I have become OBSESSED with THIS muscle statistic… After you turn 30 years old, you start to LOSE 3 to 5% of your MUSCLE every 10 years!

EEKK! This means having enough MUSCLE not only means you are a fit and strong vegan babe, but… MUSCLE also helps boost your immune system & prevent diseases!

BOTTOM LINE: The more muscle you have, the longer & healthier you live. So, I’ve been reading all sorts of research on what to eat for optimal MUSCLE HEALTH…It’s important to understand that protein is essential for muscle growth and repair and should be consumed alongside a balanced plant-based diet that provides adequate energy and a wide range of nutrients. (Key here is VARIETY).

Here are a few reasons why other nutrients are necessary:

  1. Energy Production: Muscles require energy to perform their functions, including muscle contractions during exercise.
  2. Nutrient Synergy: Muscles require a variety of nutrients, including vitamins, minerals, and antioxidants, to function properly. These nutrients support numerous processes involved in muscle health, such as oxygen transport, energy production, enzyme activation, and antioxidant defense.
  3. Recovery and Repair: Muscles undergo stress and damage during exercise, especially during resistance training. Adequate rest and recovery, along with appropriate nutrient intake, are crucial for muscle repair and growth.
  4. Hormonal Balance: Hormones play a significant role in muscle growth and development. A number of nutrients are involved in the production and regulation of hormones, including testosterone, which is essential for muscle building.
  5. Bone Health: Strong and healthy bones provide the structural framework for muscles.

3 nutrients beyond protein

In addition to protein, get enough vitamin D, omega- 3 fatty acids and polyphenol-rich foods to support muscle health.

1. Vitamin D
Vitamin D is the sunshine vitamin, but since we wear sunscreen/clothes, don’t go outside enough, AND our skin produces less vitamin D as we age, it’s likely we need to get more vitamin D from other places beyond the sun. Vitamin D is found in a few foods such as mushrooms, and fortified plant milk, fortified cereals, fortified orange juice but that’s about it. So since it’s not found in many foods, often people have to take a vitamin D supplement to get enough. If you don’t know if you are getting enough vitamin D, ask your doctor to do bloodwork to check your vitamin D levels. The Medical News Today suggested a link between a lack of muscle mass and low vitamin D levels. Adequate levels of vitamin D are important for muscle strength and function. It plays a role in calcium absorption, which is necessary for muscle contraction.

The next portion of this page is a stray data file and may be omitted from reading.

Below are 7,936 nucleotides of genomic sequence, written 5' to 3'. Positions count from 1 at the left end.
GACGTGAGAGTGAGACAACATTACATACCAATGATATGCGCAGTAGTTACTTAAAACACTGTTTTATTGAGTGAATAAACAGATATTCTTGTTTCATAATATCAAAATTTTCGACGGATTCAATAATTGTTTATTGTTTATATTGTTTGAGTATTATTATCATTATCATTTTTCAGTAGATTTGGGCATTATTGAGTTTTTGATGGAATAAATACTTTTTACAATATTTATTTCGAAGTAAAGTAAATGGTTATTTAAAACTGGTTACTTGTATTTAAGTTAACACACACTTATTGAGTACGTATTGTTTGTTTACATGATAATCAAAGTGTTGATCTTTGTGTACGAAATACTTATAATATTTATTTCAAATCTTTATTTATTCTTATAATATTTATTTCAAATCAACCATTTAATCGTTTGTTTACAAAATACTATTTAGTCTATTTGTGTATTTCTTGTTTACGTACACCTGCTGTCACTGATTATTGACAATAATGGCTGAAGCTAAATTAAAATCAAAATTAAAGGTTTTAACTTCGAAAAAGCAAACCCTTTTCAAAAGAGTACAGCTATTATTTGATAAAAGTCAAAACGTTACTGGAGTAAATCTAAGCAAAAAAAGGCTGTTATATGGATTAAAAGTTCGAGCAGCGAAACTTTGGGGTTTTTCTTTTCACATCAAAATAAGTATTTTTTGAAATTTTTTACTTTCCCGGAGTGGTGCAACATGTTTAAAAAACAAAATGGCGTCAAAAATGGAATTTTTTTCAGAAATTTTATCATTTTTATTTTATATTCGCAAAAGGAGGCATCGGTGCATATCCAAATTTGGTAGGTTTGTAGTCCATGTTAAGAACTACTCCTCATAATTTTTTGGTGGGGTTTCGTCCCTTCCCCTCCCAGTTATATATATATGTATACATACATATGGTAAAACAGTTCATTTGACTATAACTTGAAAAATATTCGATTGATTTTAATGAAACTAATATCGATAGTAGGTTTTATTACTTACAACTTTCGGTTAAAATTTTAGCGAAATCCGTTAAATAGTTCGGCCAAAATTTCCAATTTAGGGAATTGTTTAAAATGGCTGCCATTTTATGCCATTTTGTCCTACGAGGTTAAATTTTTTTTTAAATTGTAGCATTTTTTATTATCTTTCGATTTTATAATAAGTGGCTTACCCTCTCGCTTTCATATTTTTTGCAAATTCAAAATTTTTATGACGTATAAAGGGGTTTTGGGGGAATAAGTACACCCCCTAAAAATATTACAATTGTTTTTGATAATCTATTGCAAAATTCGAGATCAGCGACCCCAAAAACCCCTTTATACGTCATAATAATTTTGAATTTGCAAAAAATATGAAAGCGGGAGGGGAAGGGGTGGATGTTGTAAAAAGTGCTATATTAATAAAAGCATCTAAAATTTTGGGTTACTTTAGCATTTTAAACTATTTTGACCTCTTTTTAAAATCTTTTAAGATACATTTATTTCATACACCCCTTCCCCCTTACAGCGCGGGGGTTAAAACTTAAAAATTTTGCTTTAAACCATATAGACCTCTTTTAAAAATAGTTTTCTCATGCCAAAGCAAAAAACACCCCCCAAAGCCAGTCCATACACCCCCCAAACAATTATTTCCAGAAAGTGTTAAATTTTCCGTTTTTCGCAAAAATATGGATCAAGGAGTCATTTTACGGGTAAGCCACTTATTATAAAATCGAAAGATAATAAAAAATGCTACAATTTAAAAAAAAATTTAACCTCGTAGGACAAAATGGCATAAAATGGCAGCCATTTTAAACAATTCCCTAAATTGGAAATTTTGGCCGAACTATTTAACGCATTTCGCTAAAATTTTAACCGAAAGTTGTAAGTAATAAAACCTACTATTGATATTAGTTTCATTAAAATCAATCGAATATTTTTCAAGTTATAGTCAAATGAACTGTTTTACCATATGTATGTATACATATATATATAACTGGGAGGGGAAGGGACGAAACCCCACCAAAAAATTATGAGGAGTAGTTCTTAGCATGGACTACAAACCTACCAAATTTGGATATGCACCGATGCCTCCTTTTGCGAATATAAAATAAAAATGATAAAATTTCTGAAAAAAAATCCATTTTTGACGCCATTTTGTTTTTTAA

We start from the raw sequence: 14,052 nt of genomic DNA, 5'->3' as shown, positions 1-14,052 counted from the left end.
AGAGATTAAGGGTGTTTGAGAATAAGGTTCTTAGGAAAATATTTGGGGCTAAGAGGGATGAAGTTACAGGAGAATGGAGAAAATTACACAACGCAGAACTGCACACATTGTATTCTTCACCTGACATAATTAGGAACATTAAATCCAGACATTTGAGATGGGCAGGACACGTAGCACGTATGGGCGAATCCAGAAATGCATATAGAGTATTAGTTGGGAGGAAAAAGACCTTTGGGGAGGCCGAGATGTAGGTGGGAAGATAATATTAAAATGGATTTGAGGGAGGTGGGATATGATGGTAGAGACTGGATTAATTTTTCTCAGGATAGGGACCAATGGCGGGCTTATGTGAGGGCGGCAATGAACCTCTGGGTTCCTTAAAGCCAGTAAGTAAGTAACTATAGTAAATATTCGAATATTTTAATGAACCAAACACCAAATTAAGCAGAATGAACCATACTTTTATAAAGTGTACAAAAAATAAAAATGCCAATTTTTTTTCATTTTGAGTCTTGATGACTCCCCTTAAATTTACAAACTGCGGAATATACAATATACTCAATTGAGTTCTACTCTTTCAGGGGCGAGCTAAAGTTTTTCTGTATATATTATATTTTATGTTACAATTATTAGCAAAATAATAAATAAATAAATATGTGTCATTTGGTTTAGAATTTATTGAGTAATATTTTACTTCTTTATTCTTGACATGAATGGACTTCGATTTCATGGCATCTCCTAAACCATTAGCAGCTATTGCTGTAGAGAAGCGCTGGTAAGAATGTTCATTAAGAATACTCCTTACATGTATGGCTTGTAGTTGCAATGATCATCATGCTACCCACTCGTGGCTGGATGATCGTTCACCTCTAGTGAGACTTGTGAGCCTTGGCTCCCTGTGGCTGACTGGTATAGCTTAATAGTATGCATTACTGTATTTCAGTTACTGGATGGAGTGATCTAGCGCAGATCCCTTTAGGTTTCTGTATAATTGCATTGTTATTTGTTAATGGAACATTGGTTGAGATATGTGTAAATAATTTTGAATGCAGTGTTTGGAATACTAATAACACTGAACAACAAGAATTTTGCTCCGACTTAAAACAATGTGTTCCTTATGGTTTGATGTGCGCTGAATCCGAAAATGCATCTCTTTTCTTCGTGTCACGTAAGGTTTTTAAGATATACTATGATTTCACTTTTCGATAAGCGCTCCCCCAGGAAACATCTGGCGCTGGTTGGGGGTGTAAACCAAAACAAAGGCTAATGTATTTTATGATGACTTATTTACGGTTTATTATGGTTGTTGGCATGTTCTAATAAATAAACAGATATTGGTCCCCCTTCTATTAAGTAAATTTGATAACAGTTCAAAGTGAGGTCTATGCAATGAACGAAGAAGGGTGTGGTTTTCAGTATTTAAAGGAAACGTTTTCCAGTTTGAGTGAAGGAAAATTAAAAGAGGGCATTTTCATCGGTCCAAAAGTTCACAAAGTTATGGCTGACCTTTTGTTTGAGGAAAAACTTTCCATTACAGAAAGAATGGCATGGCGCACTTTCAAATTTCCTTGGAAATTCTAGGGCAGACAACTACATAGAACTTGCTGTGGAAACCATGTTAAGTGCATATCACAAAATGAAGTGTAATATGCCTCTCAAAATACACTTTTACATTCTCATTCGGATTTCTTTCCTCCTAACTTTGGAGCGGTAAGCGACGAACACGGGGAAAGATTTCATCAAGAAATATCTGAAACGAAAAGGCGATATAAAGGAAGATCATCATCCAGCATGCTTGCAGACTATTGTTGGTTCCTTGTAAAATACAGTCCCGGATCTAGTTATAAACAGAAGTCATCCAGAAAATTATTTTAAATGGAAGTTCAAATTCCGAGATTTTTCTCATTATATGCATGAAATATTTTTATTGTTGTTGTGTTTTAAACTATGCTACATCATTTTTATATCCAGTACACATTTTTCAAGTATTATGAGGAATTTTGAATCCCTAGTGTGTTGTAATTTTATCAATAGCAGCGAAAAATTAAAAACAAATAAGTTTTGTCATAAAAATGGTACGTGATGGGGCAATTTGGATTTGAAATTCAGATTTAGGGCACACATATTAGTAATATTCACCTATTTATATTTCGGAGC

2. Omega 3 Fatty Acids
To get adequate omega-3 fatty acids, eat:
👉 flaxseeds, chia seeds, hemp seeds, or walnuts

There are three main types of omega-3s. Plant-based foods typically only contain alpha-linolenic acid or ALA. ALA is not as abundant in the human body and therefore needs to be converted to other forms. These additional forms of omega-3s are eicosapentaenoic acid (EPA) and docosahexaenoic acid (DHA). Plant-based sources such as flaxseeds, chia seeds, and walnuts provide ALA, which can be converted to EPA and DHA in the body.

However, the body’s ability to convert ALA is not efficient, and only 5% of ALA is converted to EPA, while less than 0.5% is converted to DHA. Because of this, it is essential that a high amount of ALA-rich foods are present in a plant-based diet, in order to meet the omega-3 needs of the body. A recent study found that people who follow a plant-based diet, on average, have no problem consuming enough omega-3s in their diets. It actually concluded that most vegans have intakes of omega-3s above the daily recommendation.

Omega-3 fatty acids offer several benefits that can indirectly support muscle building and overall muscle health. While they may not directly promote muscle growth, they can contribute to creating an optimal environment for muscle development and recovery. Omega-3 fatty acids have anti-inflammatory properties and can support muscle recovery and reduce muscle soreness. They also promote healthy blood flow, which is essential for delivering nutrients to the muscles.

3. Polyphenols
Polyphenols are powerful compounds found in a wide variety of plants such as fruits, veggies, beans, nuts, seeds, herbs & spices. Polyphenols are known for their antioxidant properties, which means they can help protect cells from damage caused by free radicals, unstable molecules that can contribute to oxidative stress and inflammation.

There are thousands of different polyphenols, and they are found in various fruits, vegetables, whole grains, legumes, nuts, seeds, herbs, and spices. Some common food sources of polyphenols to eat on the regular

  • Fruits: Berries (such as blueberries, strawberries, and raspberries), grapes, apples, cherries, and citrus (think oranges, grapefruits, lemons/lime).
  • Vegetables: Spinach, kale, broccoli, onions, carrots, and peppers.
  • Legumes: Soybeans, lentils, and chickpeas.
  • Nuts and seeds: Almonds, walnuts, flaxseeds, and chia seeds.
  • Beverages: Green tea, black tea.
  • Herbs and spices: Cinnamon, turmeric, ginger, and cocoa.

Remember, a balanced and varied diet is key to ensuring you obtain all the necessary nutrients for optimal muscle health. Additionally, it is always a good idea to consult with a healthcare professional or Registered Dietitian for personalized advice based on your specific needs.

Need help navigating your weightloss journey, schedule a Free Consultation Call with me, a Vegan Registered Dietitian.

Carol Aguirre MS, RD/LDN